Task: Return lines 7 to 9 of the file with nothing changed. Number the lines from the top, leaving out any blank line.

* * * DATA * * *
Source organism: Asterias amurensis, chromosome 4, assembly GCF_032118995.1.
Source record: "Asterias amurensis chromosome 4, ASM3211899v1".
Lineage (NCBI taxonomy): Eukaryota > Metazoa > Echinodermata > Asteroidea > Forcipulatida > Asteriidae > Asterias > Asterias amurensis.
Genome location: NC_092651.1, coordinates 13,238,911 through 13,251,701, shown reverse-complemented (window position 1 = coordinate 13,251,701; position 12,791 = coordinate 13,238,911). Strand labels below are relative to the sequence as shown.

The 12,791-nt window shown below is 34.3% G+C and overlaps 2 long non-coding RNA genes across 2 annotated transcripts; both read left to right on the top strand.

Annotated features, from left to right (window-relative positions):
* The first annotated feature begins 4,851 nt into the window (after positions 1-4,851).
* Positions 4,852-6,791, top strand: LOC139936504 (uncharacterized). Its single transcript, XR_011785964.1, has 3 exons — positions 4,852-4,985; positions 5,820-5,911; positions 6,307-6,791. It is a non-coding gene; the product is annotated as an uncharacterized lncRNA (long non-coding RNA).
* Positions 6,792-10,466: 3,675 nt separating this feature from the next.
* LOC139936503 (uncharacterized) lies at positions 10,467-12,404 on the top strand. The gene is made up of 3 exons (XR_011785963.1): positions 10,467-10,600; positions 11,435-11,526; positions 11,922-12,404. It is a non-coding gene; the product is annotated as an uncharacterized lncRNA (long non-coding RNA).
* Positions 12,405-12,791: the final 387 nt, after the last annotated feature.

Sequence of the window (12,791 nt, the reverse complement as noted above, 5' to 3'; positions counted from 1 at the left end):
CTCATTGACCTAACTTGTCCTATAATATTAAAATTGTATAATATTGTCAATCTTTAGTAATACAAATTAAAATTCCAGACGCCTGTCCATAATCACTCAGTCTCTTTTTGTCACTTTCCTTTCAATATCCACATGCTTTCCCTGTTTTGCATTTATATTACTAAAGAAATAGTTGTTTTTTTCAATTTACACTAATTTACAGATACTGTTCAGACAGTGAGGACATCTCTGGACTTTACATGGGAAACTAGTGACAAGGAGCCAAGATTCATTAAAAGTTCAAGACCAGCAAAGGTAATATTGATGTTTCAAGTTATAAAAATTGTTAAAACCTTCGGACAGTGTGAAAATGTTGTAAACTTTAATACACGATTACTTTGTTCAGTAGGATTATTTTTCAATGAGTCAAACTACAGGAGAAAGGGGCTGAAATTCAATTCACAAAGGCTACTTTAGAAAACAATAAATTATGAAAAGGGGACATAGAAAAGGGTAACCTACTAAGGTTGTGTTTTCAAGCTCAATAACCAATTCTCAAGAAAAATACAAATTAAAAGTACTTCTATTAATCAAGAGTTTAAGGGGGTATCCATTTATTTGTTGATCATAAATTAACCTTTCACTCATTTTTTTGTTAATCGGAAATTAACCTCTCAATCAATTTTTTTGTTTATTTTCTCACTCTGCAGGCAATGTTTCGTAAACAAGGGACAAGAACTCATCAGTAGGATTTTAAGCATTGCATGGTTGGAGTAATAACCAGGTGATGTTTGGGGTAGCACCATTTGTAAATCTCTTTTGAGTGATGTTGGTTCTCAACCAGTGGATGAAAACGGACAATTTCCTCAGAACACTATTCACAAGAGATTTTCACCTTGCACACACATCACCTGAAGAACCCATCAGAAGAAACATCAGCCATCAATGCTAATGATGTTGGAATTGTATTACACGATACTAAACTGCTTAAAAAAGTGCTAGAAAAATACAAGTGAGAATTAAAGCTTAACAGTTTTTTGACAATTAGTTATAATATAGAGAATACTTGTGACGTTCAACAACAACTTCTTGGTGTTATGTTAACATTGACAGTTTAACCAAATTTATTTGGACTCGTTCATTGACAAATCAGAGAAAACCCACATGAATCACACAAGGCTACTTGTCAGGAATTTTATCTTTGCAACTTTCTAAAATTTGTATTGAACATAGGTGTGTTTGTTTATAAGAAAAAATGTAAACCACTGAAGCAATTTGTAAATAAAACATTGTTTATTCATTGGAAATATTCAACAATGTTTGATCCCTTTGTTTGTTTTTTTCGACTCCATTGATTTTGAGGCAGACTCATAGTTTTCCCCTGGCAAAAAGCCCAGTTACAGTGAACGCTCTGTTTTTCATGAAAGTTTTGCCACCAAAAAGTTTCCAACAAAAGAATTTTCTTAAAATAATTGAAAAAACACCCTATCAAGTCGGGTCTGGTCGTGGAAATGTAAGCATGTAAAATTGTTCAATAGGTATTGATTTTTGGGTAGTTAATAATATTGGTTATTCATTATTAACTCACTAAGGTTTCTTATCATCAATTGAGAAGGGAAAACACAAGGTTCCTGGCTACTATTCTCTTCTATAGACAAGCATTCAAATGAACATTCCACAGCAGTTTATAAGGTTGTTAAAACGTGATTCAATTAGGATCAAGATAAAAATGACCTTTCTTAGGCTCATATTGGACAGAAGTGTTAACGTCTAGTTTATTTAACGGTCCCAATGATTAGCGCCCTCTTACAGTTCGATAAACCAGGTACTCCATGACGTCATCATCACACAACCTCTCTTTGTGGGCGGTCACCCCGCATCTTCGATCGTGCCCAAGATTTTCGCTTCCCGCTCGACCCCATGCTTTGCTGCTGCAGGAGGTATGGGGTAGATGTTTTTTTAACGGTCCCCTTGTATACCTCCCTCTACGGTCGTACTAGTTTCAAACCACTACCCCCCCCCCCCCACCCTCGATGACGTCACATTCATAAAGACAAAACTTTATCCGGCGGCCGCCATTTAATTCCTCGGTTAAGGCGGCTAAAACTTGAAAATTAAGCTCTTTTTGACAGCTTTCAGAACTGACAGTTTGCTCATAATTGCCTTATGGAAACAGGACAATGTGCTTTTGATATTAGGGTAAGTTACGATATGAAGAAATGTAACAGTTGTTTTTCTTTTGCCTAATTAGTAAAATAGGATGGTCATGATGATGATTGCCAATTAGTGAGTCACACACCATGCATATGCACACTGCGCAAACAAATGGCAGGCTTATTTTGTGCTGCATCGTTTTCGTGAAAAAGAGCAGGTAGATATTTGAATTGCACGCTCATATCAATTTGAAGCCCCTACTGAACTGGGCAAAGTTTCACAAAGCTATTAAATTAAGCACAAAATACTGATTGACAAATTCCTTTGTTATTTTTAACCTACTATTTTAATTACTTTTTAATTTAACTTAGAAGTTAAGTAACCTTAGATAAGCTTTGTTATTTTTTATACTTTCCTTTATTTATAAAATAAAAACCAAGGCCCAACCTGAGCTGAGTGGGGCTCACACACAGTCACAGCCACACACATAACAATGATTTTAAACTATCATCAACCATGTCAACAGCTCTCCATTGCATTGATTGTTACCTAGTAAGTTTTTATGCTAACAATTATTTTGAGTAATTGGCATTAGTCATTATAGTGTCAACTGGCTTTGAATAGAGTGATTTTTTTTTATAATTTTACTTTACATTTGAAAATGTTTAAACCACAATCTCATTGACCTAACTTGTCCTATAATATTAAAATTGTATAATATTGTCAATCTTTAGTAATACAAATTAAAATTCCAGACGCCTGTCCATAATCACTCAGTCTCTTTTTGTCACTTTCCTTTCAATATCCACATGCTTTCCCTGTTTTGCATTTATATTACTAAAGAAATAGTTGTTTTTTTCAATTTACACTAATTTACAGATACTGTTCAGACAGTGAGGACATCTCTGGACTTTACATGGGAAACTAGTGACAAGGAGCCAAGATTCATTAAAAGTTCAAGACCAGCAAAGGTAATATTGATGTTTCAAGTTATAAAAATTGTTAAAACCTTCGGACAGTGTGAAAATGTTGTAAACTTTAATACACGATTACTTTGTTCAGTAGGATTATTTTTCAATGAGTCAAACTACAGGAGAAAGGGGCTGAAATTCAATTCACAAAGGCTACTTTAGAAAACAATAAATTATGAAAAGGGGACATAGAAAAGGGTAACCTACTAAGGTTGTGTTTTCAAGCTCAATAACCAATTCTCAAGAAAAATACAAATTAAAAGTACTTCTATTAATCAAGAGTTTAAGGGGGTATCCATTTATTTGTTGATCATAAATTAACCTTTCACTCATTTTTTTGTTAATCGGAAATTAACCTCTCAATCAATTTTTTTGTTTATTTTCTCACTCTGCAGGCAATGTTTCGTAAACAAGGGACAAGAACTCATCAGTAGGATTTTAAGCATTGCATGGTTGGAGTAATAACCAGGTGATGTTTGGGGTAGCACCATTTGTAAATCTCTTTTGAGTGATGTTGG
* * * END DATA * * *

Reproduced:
* The first annotated feature begins 4,851 nt into the window (after positions 1-4,851).
* Positions 4,852-6,791, top strand: LOC139936504 (uncharacterized). Its single transcript, XR_011785964.1, has 3 exons — positions 4,852-4,985; positions 5,820-5,911; positions 6,307-6,791. It is a non-coding gene; the product is annotated as an uncharacterized lncRNA (long non-coding RNA).
* Positions 6,792-10,466: 3,675 nt separating this feature from the next.